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Casca. What trade, thou knave thou naughty knave, what trade 2 2 Pleb. Nay, Ibeseech you, sir, be not out with me: yet if you be out, sir, I can mend you. Casca. What mean’st thou by that? mend me, thou saucy fellow : 2 Pleb. Why, sir, cobble you. Casca. Thou art a cobler, art thou ? 2 Pleb. Truly, sir, all that I live by is the awl; I meddle with no tradesman’s matters, nor woman’s matters; but withal I am, indeed, sir, a surgeon to old shoes; when they are in great danger, I recover them. As proper men as ever trod upon neat’s leather, have gone upon my handy work. Casca. But wherefore art not in thy shop to-day 2 Why dost thou lead these men about the streets 2 2 Pleb. Truly, sir, to wear out their shoes, to get myself into more work. But, indeed, sir, we make holiday to see Caesar, and to rejoice in his triumph. Casca. Wherefore rejoice ——what conquests brings he home? What tributaries follow him to Rome, To grace in captive bonds his chariot wheels? You blocks, you stones, you worse than senseless things! O, you hard hearts you cruel men of Rome ! Knew you not Pompey many a time and oft Have you climbed up to walls and battlements, To tow’rs and windows, yea, to chimney tops, Your infants in your arms, and there have sat, The live long day, with patient expectation, To see great Pompey pass the streets of Rome: And when you saw his chariot but appear, Have you not made an universal shout, That Tiber trembled underneath his banks, To hear the replication of your sounds, Made in his concave shore? And do you now put on your best attire,
And do you now cull out a holiday 2
Enter CESAR, ANToNY for the Course, CALPHURNIA, Decius BRUTUs, CAssius, CAscA, a Soo THSAYER, TREBONIUS, &c.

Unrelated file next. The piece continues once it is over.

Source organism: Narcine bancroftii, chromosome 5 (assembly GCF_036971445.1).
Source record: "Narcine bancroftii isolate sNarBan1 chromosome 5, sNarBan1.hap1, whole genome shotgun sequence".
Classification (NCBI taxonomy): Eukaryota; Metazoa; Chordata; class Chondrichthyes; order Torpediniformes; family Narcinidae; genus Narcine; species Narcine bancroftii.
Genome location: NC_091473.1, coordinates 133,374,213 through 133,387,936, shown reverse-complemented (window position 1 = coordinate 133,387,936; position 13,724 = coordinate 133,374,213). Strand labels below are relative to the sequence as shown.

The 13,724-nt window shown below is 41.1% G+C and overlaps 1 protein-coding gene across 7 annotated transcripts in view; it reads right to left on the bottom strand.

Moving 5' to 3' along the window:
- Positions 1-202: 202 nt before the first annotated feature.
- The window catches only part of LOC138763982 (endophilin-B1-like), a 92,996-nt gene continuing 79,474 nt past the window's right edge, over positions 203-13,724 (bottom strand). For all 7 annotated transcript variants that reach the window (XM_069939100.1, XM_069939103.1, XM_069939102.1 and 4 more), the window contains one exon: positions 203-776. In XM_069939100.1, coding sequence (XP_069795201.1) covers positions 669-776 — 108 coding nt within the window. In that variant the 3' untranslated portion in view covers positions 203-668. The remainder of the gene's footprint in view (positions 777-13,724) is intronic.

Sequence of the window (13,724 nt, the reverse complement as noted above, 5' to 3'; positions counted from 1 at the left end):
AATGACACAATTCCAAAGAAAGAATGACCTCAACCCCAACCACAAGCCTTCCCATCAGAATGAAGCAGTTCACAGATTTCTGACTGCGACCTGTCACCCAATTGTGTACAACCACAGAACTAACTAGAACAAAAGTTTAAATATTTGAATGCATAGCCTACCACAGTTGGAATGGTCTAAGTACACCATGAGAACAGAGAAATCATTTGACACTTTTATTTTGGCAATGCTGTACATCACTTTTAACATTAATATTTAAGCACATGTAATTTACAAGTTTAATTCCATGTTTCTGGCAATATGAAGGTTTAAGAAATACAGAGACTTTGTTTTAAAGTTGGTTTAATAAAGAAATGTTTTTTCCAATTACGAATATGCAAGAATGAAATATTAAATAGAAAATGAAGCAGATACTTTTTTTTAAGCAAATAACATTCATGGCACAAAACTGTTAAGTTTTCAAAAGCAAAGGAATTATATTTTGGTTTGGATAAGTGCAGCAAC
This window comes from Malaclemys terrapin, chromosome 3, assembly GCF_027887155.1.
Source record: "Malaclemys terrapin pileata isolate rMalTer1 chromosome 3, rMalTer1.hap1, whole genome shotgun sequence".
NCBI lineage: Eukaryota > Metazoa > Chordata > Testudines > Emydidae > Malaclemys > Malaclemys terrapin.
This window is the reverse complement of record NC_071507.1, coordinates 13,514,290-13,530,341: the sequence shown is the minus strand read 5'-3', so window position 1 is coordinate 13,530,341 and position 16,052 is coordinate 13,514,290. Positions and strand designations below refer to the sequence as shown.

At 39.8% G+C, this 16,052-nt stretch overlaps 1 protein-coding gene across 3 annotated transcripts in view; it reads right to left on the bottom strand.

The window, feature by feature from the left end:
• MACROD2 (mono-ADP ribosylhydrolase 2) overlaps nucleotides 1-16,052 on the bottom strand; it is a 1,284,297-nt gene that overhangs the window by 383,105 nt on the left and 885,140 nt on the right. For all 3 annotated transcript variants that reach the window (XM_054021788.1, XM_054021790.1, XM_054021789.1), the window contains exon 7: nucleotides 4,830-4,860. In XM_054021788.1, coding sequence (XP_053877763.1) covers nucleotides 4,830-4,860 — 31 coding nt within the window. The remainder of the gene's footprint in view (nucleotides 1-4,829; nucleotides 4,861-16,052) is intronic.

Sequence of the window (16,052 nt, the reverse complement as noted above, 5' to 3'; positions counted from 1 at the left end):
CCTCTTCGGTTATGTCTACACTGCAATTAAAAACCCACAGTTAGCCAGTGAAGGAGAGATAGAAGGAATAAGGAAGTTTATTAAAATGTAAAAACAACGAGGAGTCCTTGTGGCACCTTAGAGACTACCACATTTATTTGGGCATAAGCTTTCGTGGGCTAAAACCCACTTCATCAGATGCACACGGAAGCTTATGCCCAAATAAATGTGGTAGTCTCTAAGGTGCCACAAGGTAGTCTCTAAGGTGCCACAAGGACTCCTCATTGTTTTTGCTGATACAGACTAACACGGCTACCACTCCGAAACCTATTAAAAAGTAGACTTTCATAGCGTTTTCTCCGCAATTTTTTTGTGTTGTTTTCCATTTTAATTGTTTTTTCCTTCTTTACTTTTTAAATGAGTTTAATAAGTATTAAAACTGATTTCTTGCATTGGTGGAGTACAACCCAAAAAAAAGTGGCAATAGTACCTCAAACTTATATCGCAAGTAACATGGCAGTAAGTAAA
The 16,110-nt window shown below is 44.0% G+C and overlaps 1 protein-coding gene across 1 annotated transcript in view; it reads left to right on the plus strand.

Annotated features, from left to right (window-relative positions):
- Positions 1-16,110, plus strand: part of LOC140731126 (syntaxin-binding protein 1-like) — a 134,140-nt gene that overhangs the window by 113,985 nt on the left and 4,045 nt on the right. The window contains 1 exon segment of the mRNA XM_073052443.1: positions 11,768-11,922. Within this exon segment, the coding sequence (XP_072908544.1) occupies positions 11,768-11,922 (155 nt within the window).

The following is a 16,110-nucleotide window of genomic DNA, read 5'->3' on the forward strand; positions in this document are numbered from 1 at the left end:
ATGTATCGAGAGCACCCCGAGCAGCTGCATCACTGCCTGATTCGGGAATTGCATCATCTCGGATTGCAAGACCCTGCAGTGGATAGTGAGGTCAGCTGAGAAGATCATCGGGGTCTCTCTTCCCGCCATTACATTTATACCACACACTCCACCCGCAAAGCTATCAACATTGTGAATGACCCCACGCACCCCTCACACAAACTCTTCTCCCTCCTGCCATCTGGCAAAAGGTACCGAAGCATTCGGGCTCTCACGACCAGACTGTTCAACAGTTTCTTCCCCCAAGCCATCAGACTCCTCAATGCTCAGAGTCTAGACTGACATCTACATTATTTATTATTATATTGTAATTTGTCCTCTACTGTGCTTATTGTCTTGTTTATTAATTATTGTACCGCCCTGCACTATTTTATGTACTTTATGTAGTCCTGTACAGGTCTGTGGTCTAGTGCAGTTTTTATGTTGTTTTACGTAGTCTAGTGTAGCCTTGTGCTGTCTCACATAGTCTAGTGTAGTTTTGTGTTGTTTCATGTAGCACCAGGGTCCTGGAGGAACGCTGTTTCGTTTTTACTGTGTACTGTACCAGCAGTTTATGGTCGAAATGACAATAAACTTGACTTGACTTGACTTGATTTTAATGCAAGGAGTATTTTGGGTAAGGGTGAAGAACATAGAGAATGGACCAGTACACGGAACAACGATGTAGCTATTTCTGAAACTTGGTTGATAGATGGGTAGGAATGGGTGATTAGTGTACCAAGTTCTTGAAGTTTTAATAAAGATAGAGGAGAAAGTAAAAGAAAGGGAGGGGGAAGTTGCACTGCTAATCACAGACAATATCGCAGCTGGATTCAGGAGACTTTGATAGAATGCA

Cars, Calphurnia Casca. Peace, ho! Caesar speaks. Caes. Calphurnia Calp. Here, my lord. Caes. Stand you directly in Antonius’ way, When he doth run his course Antonius—— Ant. Caesar, my lord. Cats. Forget not in your speed, Antonius, To touch Calphurnia; for our elders say, The barren, touched in this holy chase, Shake off their sterile curse. Ant. I shall remember. When Caesar says “Do this,” it is perform'd. Caos. Set on, and leave no ceremony out. Sooth. Caesar! Caes. Ha! who calls 2 Casca. Bid every noise be still; peace yet again.
Cats. Who is it in the press, that calls on me? I hear a tongue shriller than all the music, Cry, “Caesar!” Speak; Caesar is turn'd to hear. Sooth. Beware the ides of March. Caes. What man is that Bru. A soothsayer bids you beware the ides of March. Caes. Set him before me, let me see his face. Cas. Fellow, come from the throng, look upon Caesar. Caos. What say’st thou to me now, speak once * again. Sooth. Beware the ides of March. Caos. He is a dreamer, let us leave him; pass. [Eaceunt CAESAR and TRAIN. Cas. Will you go see the order of the course 2 Bru. Not I. Cas. I pray you, do. Bru. I am not gamesome; I do lack some part Of that quick spirit that is in Antony: Let me not hinder, Cassius, your desires; I’ll leave you. Cas. Brutus, I do observe you now of late; I have not from your eyes that gentleness And show of love, as I was wont to have : You bear too stubborn and too strange a hand, Over your friend that loves you. Bru. Cassius, Be not deceived: if I haveveil'd my look, I turn the trouble of my countenance Merely upon myself. Vexed I am, Of late, with passions of some difference, Conceptions only proper to myself; Which gives some foil, perhaps, to my behaviour: But let not therefore my good friends be grieved, Among which number, Cassius, be you one; Nor construe any farther my neglect,